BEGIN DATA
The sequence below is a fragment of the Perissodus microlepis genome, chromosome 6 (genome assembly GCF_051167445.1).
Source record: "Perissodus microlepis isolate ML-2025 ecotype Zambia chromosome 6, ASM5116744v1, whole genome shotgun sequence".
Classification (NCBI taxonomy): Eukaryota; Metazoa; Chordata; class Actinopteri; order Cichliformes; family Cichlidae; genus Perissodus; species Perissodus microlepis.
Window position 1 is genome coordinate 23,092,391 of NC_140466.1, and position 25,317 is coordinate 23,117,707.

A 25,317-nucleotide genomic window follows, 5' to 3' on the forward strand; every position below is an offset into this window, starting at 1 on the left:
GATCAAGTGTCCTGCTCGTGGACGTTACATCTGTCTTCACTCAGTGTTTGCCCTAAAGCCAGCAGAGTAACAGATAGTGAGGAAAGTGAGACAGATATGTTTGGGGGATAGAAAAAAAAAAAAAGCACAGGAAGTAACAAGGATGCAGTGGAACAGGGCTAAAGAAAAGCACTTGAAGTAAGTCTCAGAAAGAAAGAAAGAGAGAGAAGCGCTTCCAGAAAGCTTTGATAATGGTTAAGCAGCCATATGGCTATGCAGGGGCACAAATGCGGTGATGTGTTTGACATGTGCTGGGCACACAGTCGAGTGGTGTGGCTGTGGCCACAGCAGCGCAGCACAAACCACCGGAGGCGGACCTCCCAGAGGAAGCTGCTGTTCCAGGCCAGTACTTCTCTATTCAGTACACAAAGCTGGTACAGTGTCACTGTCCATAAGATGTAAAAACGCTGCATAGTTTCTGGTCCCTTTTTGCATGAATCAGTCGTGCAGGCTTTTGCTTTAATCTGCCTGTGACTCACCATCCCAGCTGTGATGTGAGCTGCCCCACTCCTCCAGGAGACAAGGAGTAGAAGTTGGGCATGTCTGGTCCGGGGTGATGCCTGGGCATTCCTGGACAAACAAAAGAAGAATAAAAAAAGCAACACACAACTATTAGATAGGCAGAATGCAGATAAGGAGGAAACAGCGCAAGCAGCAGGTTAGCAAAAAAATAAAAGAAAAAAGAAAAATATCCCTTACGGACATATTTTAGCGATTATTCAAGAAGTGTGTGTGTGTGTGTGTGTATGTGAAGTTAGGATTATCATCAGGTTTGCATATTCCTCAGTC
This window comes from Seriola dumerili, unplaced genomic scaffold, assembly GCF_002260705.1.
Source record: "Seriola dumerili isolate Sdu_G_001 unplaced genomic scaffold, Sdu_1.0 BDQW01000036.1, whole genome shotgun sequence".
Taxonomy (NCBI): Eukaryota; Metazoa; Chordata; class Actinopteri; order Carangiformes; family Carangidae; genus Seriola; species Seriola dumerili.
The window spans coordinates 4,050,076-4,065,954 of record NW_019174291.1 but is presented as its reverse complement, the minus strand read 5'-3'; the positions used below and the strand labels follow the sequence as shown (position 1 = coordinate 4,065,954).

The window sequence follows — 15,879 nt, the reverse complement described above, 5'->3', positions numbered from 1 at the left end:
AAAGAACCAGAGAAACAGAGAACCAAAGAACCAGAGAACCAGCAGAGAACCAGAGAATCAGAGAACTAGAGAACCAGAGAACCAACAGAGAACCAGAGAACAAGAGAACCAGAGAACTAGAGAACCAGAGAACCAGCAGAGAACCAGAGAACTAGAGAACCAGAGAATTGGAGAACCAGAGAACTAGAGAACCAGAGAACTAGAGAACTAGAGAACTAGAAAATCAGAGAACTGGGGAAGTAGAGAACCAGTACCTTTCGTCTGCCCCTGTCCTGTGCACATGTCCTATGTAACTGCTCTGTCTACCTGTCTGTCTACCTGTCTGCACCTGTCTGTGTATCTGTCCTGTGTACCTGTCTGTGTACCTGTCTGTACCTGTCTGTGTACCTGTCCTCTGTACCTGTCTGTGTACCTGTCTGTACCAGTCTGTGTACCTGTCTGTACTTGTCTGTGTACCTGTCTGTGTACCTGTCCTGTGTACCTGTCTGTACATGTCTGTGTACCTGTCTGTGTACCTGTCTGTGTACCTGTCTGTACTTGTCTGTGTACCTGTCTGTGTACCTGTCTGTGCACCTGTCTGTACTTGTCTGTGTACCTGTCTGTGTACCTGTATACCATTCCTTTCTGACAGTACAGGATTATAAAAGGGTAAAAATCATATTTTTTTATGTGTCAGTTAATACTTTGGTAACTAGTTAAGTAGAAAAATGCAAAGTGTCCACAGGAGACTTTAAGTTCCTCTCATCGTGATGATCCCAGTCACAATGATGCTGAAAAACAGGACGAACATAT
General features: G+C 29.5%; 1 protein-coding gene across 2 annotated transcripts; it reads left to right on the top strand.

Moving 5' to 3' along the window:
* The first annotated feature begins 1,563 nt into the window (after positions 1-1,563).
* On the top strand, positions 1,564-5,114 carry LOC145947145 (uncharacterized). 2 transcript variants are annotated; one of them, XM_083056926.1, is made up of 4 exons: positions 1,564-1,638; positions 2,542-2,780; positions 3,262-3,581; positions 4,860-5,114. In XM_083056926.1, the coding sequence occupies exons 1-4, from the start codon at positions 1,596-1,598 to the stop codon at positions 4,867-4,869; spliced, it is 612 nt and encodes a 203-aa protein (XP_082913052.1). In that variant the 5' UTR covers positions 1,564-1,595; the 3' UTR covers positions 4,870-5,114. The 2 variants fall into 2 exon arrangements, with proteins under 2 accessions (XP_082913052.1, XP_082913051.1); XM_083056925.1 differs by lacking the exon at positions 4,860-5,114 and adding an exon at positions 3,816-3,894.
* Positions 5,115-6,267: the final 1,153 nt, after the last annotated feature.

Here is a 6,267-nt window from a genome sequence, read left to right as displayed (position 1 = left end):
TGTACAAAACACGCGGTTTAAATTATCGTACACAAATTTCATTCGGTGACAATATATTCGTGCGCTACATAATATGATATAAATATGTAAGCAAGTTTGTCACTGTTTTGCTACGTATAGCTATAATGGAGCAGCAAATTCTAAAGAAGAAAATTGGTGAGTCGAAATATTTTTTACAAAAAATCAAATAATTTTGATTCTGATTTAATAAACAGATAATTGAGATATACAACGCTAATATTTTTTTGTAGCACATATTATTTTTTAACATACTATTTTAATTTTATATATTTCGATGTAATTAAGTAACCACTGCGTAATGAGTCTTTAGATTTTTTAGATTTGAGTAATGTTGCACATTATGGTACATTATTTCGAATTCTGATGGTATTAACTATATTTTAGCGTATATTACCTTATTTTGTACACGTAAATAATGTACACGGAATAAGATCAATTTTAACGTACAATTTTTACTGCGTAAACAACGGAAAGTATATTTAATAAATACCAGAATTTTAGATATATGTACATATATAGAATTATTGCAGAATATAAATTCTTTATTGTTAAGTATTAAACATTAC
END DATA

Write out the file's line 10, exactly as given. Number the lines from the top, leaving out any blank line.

The window spans coordinates 4,050,076-4,065,954 of record NW_019174291.1 but is presented as its reverse complement, the minus strand read 5'-3'; the positions used below and the strand labels follow the sequence as shown (position 1 = coordinate 4,065,954).